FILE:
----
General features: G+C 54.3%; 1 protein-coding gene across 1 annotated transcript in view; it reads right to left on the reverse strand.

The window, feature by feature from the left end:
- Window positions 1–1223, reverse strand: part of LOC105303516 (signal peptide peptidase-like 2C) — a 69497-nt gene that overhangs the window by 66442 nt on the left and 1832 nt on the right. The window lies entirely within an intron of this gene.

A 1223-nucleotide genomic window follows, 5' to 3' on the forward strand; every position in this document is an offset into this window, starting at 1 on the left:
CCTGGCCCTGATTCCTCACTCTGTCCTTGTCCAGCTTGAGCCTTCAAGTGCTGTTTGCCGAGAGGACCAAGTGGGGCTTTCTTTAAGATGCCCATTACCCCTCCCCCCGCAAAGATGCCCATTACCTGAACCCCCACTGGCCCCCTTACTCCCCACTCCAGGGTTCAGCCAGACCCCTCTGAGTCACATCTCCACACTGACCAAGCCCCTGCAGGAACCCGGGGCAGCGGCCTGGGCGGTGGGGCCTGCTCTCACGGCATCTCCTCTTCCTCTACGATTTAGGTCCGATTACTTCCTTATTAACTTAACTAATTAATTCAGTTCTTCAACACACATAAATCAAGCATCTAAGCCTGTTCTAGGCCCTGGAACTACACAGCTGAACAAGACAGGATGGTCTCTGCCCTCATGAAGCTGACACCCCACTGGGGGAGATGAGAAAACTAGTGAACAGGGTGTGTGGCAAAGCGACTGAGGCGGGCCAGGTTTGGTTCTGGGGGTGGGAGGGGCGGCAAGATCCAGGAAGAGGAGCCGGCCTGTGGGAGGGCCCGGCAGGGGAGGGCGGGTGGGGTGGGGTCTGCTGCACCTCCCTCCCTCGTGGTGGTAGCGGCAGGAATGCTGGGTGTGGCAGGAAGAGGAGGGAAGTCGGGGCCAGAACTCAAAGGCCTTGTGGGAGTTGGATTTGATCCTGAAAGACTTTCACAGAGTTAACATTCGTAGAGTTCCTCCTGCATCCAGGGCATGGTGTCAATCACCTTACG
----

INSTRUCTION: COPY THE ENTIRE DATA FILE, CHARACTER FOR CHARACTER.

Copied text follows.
General features: G+C 54.3%; 1 protein-coding gene across 1 annotated transcript in view; it reads right to left on the reverse strand.

The window, feature by feature from the left end:
- Window positions 1–1223, reverse strand: part of LOC105303516 (signal peptide peptidase-like 2C) — a 69497-nt gene that overhangs the window by 66442 nt on the left and 1832 nt on the right. The window lies entirely within an intron of this gene.

A 1223-nucleotide genomic window follows, 5' to 3' on the forward strand; every position in this document is an offset into this window, starting at 1 on the left:
CCTGGCCCTGATTCCTCACTCTGTCCTTGTCCAGCTTGAGCCTTCAAGTGCTGTTTGCCGAGAGGACCAAGTGGGGCTTTCTTTAAGATGCCCATTACCCCTCCCCCCGCAAAGATGCCCATTACCTGAACCCCCACTGGCCCCCTTACTCCCCACTCCAGGGTTCAGCCAGACCCCTCTGAGTCACATCTCCACACTGACCAAGCCCCTGCAGGAACCCGGGGCAGCGGCCTGGGCGGTGGGGCCTGCTCTCACGGCATCTCCTCTTCCTCTACGATTTAGGTCCGATTACTTCCTTATTAACTTAACTAATTAATTCAGTTCTTCAACACACATAAATCAAGCATCTAAGCCTGTTCTAGGCCCTGGAACTACACAGCTGAACAAGACAGGATGGTCTCTGCCCTCATGAAGCTGACACCCCACTGGGGGAGATGAGAAAACTAGTGAACAGGGTGTGTGGCAAAGCGACTGAGGCGGGCCAGGTTTGGTTCTGGGGGTGGGAGGGGCGGCAAGATCCAGGAAGAGGAGCCGGCCTGTGGGAGGGCCCGGCAGGGGAGGGCGGGTGGGGTGGGGTCTGCTGCACCTCCCTCCCTCGTGGTGGTAGCGGCAGGAATGCTGGGTGTGGCAGGAAGAGGAGGGAAGTCGGGGCCAGAACTCAAAGGCCTTGTGGGAGTTGGATTTGATCCTGAAAGACTTTCACAGAGTTAACATTCGTAGAGTTCCTCCTGCATCCAGGGCATGGTGTCAATCACCTTACG